I am a big nerd when it comes to science and I try to expose my kids to it any chance I get. Most interesting science courses and curriculum are geared towards older kids though, which is why I was really excited to learn about Be Naturally Curious. Be Naturally Curious has designed a dozen different science and nature mini-units aimed at grades K – 5.
Each mini-course starts with a story that introduces the concept being taught, which immediately caught my eye since we use reading as our main source of learning around here as much as possible. Afterwards, there are multiple activities to do with your kids to demonstrate the concept in a concrete way for them. I love that my kids can learn topics ranging from animal migration to DNA through hands on activities. They are so much more likely to remember what they’ve learned and it sparks their curiosity in a way reading a textbook never will. As an added bonus, the courses are affordable and can be used as many times as you’d like.
*Be Naturally Curious provided me with a copy of their curriculum in exchange for my review. However, all opinions expressed here are my own. This post may contain affiliate links, through which I may receive a small commission at no cost to you. Thank you for your support!*
Recently, I invited a few other moms with kids around M’s age over to work on the first unit – See With Your Ears, which explored the concept of echolocation used by dolphins and bats (among others). I was really impressed with how the mini-course made a big topic easy to understand for the kids. This particular unit would be a great topic for your little ones as we lead up to Halloween since it’s about bats!
Here’s a peak at what we did…
The mini-course begins with a cute story of bats and dolphins at school, learning what echolocation is and how it helps them survive. I printed the story off to read like a regular book but you could just read it on the computer using the PDF file to save paper if you’d prefer. It explains the process of echolocation as well as the different body parts each animal uses to “see” what is around them.
ACTIVITY 1: How Do You Hear?
The kids got to pick which animal they would prefer and got to make their own bat ears or dolphin snout. They enjoyed coloring the pieces in and got some fine motor skills practice when they cut out each piece. Once they were done, they pretending to be the animals swimming or flying around making clicking noises. There was a lot of laughing going on during this activity.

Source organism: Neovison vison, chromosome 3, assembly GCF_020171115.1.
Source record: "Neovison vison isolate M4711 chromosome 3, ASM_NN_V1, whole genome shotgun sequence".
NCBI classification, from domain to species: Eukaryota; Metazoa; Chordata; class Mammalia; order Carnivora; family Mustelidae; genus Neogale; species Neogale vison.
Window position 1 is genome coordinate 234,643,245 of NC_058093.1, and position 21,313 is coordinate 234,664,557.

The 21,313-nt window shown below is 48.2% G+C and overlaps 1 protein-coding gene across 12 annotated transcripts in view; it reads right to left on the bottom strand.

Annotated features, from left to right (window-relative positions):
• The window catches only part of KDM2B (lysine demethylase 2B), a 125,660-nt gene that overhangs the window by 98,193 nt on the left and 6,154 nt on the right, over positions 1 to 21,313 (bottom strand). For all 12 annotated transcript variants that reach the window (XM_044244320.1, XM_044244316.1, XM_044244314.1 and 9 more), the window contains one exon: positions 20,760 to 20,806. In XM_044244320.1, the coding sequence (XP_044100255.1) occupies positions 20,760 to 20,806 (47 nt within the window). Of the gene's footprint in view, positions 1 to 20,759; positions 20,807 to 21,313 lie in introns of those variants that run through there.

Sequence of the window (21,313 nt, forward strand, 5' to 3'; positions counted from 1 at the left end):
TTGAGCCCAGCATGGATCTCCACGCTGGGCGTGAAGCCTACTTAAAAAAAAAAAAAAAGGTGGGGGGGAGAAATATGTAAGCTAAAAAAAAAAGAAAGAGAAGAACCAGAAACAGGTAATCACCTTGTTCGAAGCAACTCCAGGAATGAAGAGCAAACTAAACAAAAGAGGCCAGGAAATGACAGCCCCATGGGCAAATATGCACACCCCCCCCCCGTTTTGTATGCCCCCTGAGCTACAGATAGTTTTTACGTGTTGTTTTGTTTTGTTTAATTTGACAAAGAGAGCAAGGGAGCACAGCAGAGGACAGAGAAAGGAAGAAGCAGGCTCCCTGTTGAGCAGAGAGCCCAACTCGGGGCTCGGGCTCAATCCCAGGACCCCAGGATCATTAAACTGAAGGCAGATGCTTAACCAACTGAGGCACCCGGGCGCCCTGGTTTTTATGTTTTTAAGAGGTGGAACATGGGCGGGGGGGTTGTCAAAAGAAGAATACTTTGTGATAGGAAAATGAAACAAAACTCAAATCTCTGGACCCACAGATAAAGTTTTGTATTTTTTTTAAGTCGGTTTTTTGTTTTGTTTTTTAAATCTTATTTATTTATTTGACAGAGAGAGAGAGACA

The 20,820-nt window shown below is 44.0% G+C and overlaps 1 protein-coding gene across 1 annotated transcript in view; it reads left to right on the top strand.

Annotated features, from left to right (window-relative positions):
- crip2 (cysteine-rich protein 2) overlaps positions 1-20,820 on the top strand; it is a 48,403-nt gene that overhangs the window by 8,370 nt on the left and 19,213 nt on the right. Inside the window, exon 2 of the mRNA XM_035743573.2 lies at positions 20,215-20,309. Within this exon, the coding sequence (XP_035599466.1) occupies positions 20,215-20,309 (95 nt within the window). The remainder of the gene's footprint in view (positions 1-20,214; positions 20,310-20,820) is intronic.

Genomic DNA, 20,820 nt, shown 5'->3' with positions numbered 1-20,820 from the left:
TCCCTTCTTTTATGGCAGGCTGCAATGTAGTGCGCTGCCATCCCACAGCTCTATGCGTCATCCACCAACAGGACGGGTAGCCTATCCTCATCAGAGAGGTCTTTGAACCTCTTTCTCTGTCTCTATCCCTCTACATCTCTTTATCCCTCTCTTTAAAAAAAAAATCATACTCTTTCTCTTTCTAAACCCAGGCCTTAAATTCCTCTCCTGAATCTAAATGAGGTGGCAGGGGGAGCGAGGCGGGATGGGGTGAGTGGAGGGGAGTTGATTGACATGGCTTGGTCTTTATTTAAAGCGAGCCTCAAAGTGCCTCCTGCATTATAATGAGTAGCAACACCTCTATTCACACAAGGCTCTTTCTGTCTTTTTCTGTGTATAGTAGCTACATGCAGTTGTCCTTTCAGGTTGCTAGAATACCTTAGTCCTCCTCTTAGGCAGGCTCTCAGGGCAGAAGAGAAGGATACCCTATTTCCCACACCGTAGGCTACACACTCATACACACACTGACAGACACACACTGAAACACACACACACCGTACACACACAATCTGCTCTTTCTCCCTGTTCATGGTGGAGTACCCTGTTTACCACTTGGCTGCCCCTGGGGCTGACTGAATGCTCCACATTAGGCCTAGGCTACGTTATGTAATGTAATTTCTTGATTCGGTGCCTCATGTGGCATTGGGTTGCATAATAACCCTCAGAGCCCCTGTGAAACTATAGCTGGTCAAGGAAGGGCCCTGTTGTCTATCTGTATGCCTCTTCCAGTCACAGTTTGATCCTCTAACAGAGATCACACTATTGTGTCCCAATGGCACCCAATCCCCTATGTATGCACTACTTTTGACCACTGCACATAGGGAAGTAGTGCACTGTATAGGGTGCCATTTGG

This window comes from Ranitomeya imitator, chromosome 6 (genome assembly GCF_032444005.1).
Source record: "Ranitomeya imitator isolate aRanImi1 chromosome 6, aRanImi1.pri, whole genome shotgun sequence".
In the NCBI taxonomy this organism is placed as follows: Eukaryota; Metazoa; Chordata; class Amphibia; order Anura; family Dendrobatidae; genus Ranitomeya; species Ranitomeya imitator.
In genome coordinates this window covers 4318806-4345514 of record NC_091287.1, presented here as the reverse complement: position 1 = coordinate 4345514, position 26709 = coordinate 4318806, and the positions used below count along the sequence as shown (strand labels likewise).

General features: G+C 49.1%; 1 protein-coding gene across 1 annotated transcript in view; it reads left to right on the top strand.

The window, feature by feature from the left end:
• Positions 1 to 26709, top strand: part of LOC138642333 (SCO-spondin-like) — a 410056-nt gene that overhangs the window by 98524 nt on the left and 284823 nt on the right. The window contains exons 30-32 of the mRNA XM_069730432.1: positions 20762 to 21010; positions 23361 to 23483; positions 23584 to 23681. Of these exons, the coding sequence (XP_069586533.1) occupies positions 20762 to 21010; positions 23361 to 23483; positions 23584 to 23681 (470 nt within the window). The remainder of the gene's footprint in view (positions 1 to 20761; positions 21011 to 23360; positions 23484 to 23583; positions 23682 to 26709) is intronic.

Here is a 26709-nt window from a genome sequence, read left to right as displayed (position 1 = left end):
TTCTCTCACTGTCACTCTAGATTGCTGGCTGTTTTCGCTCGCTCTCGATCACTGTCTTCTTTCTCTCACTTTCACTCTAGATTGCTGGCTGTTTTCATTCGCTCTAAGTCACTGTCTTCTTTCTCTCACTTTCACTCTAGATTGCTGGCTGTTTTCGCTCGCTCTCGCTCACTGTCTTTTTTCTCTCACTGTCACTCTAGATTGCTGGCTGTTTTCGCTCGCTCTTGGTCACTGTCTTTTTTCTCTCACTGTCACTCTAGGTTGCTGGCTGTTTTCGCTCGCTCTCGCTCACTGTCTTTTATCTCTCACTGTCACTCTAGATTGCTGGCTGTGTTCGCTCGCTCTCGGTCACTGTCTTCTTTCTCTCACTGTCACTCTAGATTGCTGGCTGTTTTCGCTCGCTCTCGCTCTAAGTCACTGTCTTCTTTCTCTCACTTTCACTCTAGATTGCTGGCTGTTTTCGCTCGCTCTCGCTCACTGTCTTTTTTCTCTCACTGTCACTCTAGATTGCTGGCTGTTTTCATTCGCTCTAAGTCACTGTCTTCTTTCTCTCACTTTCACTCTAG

ACTIVITY 2: Echolocation Elements Game
The second activity in the mini-course was a board game for the kids to play. Since all the kids were preschool or kindergarten, they needed some help with the game. I think kids a few years old would be able to play easily on their own. The purpose of the game is to collect all the “pieces” needed for bats and/or dolphins to successfully use echolocation. Instead of playing against one another, each kid simply took turns picking game pieces to fill their board.
ACTIVITY 3: Name that sound
This was hands down the kids favorite part of the course. They each got to experience echolocation for themselves and I liked it since I prefer any activity that gets them moving around rather than sitting at a desk or table. Before starting, I asked the kids why they thought bats and dolphins had to make do without relying on their eyesight. I assumed they would correct realize that bats flew in the dark but was impressed when they also guessed that dolphins swam deep enough in the ocean that it was dark for them also.
To play, one child sat in the middle of the room with a blindfold on. The other kids then dispersed throughout the room and took turns making different noises. The child with a blindfold on had to use his/her hearing only to guess what the noise was and where it was coming from. I’m not sure which side of the activity the kids liked more, making the sounds from different parts of the room or guessing what noises were being made.
When the mini-course was over, I don’t think any of them would necessary use the terminology correctly (slightly older kids might). However, I do think they had a general understanding of how dolphins and bats used hearing for directions, safety and hunting food. I’m excited to tackle another mini-course next month!
One of the nice things about these mini-courses is they can be stand-alone resources. Each course requires very few additional materials, most of which are easily found at home. I think there are easy ways to enhance the learning as well, below are some ideas for you.
Some great books to go along with the unit are:
Bats Love the Night by Nicola Davies
Bats by Gail Gibbons
Stellaluna by Janel Cannon
Dolphins: Amazing Pictures & Fun Facts on Animals in Nature by Kay de Silva
For those who have visual learners, there are a few videos I used to help explain the concept of echolocation.